So, what are those plants on the reverse of the 2009 Sacagawea Dollar and why?
Let’s go back in time to the 1600s.
Born in England in 1604, John Eliot came to the New World in 1631 to live in Roxbury, Massachusetts.
As a chaplain and church elder, Eliot worked with the local Indians. He learned their language and translated the Bible using their words. The English colonists printed several of these Bibles for the Indians.
Years later, James Trumbull used Eliot’s translated Bible as a source to build the Natick Dictionary of Algonquian terms.
In the dictionary, beans can be found in a number of places. One elaborates:
tuppuhquam-ash, n. pl. beans, 2 Sam. 17, 28; but “beans-ash”, Ezek. 4, 9; lit. creepers, or twiners: tuppuhquamco, ‘it winds about’, twines. Probably the Phaseolus vulgaris L. (common pole bean), as manusqussêdash (bush bean) is the var. nanus.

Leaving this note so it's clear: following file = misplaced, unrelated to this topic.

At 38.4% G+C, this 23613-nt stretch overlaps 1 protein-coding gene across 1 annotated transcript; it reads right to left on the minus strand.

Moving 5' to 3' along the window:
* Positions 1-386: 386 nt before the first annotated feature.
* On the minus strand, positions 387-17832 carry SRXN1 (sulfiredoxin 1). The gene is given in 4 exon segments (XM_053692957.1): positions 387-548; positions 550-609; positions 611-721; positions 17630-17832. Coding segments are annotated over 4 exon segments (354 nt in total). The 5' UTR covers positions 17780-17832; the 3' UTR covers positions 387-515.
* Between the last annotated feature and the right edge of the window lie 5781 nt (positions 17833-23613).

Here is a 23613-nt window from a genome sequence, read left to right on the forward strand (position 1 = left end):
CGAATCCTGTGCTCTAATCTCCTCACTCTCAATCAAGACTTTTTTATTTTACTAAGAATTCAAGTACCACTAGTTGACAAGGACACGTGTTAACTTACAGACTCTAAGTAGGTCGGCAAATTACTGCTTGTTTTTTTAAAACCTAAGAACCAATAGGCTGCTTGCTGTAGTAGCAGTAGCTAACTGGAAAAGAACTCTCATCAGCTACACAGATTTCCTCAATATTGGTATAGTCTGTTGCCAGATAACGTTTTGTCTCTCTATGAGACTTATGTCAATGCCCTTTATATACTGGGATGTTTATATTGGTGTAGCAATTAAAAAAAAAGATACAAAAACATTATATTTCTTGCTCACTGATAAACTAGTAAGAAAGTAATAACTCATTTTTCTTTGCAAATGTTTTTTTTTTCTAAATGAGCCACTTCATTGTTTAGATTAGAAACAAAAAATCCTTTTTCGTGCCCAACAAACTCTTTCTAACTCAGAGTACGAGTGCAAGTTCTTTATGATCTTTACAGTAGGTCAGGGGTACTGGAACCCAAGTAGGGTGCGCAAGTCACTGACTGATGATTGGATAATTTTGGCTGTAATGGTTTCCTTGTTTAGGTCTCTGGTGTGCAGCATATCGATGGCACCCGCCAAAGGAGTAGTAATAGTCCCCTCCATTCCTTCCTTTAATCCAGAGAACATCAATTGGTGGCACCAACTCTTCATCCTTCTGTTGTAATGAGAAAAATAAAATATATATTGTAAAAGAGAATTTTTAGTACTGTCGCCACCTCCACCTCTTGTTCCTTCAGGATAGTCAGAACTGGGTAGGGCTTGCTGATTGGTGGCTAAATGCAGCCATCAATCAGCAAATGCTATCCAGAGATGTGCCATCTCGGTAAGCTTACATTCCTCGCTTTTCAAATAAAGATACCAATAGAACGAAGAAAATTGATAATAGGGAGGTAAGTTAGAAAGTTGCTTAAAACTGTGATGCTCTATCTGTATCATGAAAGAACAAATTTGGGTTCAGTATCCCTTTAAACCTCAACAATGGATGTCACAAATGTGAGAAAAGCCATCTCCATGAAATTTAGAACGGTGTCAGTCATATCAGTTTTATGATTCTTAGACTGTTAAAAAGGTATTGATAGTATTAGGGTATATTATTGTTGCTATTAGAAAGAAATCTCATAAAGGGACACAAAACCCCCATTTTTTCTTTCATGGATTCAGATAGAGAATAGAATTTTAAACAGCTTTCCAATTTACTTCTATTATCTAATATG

Corn has different names, too, but they stem from this word:
weatchimin, n. corn (in the field), standing grain, Deut. 23, 25.
Another word, weatchimínneash, means ripe ears of corn.
Their word for squash, askútasquash, equates to “their vine apple, which the English from them call squashes, about the bigness of apples of several colors.”
So, what’s with the beans, corn and squash or tuppuhquamash, weatchimin, and askutasquash?
Simply, those are the three sisters.
Indians learned that by planting climbing beans with corn as their trellis and squash as a living mulch for both, the three crops produced more vegetables to feed their tribes.
Of course, the three planted together do not work in large production fields plowed, planted and harvested by machine, but for the smaller gardens worked manually, the increased yield is significant at 30% more.
In recognition of the Indian agricultural knowledge, the 2009 Sacagawea Dollar Coin Reverse shows the Three Sisters planting method.